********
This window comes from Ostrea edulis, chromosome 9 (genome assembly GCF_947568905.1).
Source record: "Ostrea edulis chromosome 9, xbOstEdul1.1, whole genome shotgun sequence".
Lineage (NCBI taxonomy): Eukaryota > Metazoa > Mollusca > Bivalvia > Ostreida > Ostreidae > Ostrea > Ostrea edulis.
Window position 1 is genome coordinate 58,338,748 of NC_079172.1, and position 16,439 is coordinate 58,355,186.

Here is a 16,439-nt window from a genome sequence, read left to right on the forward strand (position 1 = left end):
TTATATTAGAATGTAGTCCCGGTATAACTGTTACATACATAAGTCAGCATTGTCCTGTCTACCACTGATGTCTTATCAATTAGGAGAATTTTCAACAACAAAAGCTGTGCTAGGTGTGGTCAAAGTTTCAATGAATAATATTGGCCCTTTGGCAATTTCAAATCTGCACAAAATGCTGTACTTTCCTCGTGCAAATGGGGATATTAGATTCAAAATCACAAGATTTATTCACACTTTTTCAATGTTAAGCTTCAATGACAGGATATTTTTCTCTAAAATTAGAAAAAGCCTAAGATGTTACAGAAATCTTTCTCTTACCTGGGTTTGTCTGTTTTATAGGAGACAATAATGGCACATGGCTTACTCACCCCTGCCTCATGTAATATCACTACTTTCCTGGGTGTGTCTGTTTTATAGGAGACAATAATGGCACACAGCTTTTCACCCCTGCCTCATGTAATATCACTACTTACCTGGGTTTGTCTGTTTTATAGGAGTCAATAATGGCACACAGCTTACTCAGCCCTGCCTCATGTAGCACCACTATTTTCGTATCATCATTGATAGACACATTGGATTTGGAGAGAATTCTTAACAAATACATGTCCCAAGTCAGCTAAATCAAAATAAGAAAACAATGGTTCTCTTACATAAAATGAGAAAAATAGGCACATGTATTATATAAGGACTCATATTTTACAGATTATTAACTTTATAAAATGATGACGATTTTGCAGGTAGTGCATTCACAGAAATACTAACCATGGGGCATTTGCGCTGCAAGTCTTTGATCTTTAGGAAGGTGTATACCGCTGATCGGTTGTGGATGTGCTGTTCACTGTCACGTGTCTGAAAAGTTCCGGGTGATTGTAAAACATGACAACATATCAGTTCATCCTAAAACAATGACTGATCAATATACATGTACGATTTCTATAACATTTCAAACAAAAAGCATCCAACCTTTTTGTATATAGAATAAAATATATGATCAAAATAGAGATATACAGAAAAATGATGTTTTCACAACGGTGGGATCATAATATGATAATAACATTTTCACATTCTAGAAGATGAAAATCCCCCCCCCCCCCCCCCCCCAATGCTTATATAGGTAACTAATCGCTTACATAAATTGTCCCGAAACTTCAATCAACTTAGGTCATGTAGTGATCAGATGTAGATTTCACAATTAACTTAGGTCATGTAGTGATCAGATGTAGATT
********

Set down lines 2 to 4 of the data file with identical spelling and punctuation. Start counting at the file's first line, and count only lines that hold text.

Source record: "Ostrea edulis chromosome 9, xbOstEdul1.1, whole genome shotgun sequence".
Lineage (NCBI taxonomy): Eukaryota > Metazoa > Mollusca > Bivalvia > Ostreida > Ostreidae > Ostrea > Ostrea edulis.
Window position 1 is genome coordinate 58,338,748 of NC_079172.1, and position 16,439 is coordinate 58,355,186.